Illinois traffic fatalities are up this year: What to do about it?


Can you find anything “bad” or “could use improvement” about the design of this intersection between Ogden Avenue and an on-ramp to northbound Kennedy Expressway? There are clues in Notes below. 

Two weeks ago, a commenter asked about the LED signs on Illinois highways. This article from the Chicago Tribune tells what they’re showing:

When travel times and Amber alerts aren’t being shown on electronic message boards, a running tally of traffic deaths in Illinois is often displayed along highways across the state to remind motorists about the consequences of dangerous driving.

What are the other factors at play in this increase? Does dangerous design have a role? Or economic factors?

On Saturday, August 11, I went with a friend on the CTA Blue Line to Forest Park with our bikes; we got on the Illinois Prairie Path just a few hundred feet away from the train terminal, inside a cemetery. The bike ride was a reminder to me of the persistent road and trail design inconsistencies, within cities, within states, and across the country. I went on a road trip to Richmond, Virginia, during which I drove on the highways and local roads of 5 states. It seemed to me that the Manual of Uniform Traffic Control Devices (MUTCD), a federal document that every road, path, and bike lane builder in the country must follow (or obtain exemptions from), was lost or deleted. Continue reading Illinois traffic fatalities are up this year: What to do about it?

Grid Shots: Peculiar


A man carries a fish by hand on his bicycle. Photo by Seth Anderson. 

I’m again making this Grid Shots post without a scheduled theme so I looked through the latest photos in our Flickr pool to find a topic. It’s “peculiar”. Just some oddities I noticed.

Did you know there’s a city law about how many hands you must have on the handlebars? It’s Municipal Code of Chicago 9-52-060, Carrying articles on bicycles:

No person operating a bicycle shall carry any package, bundle or article which prevents the rider from keeping at least one hand upon the handlebars.

Notice that it doesn’t preclude someone from riding without any hands on the handlebars provided they are not carrying a package, bundle, or article. A different law may regulate that.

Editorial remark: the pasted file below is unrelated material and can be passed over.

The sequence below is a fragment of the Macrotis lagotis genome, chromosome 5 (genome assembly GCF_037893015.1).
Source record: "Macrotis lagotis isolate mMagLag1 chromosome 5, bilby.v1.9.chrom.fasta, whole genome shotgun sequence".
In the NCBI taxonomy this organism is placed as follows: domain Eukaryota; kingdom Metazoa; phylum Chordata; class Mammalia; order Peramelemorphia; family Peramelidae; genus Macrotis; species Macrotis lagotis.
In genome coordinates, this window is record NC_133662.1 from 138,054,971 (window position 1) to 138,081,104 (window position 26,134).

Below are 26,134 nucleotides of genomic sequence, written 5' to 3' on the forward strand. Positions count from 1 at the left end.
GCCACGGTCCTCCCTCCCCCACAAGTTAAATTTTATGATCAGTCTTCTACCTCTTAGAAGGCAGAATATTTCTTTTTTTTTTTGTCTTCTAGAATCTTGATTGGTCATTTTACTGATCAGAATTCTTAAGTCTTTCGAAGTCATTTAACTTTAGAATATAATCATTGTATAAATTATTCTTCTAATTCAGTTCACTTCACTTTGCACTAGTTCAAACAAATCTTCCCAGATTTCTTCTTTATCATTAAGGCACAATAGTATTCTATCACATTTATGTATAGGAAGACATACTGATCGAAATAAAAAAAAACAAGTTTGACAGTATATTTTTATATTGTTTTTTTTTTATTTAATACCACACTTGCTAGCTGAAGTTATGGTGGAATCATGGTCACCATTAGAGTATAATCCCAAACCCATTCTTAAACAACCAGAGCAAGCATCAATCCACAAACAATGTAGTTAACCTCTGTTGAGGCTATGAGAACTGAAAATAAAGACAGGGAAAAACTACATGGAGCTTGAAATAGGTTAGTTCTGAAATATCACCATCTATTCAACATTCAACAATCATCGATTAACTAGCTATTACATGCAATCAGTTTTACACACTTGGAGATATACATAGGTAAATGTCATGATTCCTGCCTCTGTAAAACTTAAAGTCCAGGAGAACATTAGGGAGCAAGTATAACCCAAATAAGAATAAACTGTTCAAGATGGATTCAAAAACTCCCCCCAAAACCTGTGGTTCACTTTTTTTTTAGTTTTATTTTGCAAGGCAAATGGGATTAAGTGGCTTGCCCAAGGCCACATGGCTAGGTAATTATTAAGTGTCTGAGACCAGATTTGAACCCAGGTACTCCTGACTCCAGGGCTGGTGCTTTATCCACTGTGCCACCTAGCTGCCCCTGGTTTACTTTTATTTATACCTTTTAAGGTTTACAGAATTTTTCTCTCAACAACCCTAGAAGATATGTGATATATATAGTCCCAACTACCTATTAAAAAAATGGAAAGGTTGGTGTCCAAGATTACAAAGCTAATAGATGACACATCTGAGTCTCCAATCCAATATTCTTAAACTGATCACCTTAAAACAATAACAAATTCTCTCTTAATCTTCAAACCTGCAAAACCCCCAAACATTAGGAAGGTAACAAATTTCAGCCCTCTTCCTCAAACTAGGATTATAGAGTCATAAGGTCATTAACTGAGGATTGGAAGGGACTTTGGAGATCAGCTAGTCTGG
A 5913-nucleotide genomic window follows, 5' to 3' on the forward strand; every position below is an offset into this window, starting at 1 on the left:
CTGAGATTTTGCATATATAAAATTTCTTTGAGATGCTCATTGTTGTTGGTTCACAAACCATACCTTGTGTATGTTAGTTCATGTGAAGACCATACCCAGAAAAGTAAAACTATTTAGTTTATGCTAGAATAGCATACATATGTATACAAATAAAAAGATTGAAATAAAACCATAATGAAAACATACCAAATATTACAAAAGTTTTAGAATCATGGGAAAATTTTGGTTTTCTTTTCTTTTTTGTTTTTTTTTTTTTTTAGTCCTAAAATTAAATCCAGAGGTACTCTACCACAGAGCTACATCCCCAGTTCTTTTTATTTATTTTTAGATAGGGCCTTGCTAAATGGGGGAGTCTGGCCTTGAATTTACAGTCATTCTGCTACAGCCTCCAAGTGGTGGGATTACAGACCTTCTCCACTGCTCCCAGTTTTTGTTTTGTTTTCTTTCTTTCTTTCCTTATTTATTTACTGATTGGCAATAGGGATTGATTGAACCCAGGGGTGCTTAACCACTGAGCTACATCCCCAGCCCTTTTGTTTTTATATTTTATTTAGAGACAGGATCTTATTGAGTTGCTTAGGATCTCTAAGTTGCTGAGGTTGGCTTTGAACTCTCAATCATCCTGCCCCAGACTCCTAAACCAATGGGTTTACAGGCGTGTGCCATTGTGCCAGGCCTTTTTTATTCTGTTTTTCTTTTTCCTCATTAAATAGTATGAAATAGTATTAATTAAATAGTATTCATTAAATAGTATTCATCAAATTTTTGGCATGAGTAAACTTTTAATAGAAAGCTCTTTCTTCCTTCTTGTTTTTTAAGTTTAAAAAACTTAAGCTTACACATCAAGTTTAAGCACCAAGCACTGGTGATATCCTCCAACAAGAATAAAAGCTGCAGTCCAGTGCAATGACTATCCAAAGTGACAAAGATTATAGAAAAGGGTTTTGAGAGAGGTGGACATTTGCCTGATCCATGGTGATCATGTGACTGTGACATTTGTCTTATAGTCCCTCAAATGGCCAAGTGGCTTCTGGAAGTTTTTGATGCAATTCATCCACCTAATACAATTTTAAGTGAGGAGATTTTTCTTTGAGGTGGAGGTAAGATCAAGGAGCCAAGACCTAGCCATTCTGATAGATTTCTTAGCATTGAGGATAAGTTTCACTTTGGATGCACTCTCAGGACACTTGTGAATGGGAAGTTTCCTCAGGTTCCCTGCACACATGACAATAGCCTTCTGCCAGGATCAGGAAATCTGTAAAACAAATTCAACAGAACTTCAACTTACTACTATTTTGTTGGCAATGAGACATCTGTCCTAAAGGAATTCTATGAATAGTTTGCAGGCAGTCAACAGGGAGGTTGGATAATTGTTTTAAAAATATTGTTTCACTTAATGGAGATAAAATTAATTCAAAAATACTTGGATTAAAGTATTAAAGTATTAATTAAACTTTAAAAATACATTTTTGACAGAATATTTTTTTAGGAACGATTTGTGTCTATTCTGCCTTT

A little girl transports a stroller on the Illinois Prairie Path in Elmhurst. Photo by Clark Maxwell.


A guy bikes with a snorkel in his mouth and goggles on his forehead. Perhaps he’s preparing to ride his bike into Lake Michigan. Photo by Mike Travis.


Mayor Richard M. Daley was mildly obsessed with Paris, France. One of the Parisian transit agencies, Régie Autonome des Transports Parisiens (RATP), donated a Hector Guimard-designed, Art Nouveau-style Paris Metro entrance which was installed at the Van Buren Street Metra station along Michigan Avenue. These entrances are ubiquitous in Paris, but they are used only at Métropolitain stations (most like the Chicago ‘L’), not at regional rail stations.

Other “Paris in Chicago” examples: Daley created the landscaped medians on Ashland Avenue, Madison Street, and other roads after seeing them in Paris. He tried to get J.C. Decaux, an advertising company that manages street furniture and bus stops in Chicago (a French company) to build bike sharing in Chicago after a visit to Paris in 2007, during which he rode a Vélib’ bicycle. Photo by Michelle Stenzel.

Illinois Railway Museum keeps 100-year-old Chicago transit trains running


This train, Chicago Aurora and Elgin 409 & 431, ran on the interurban line from Chicago to Wheaton, with splits to Elgin and Aurora (thus the name). You can see its extensive route map. Many of the suburbs it traveled to and through now have Metra service and other parts became the Illinois Prairie Path. 

Every year at the Illinois Railway Museum in Union, Illinois, volunteers bring out the working condition trains that used to operate on Chicago or Chicagoland tracks: ‘L’ trains, interurbans, and streetcars. This past weekend was “Chicago Day” at IRM. My friend and I rented a Zipcar and drove there, 54 miles from my house in Avondale. According to the article on Wikipedia about IRM, it’s the largest railroad museum in North America.

The museum is a not-for-profit education corporation run completely by volunteers. It’s funded by memberships, donations (both monetary and services, like train car transporting), grants (including from the State of Illinois), entry ticket sales, and sales in the gift shop and of vintage paraphernalia.  Continue reading Illinois Railway Museum keeps 100-year-old Chicago transit trains running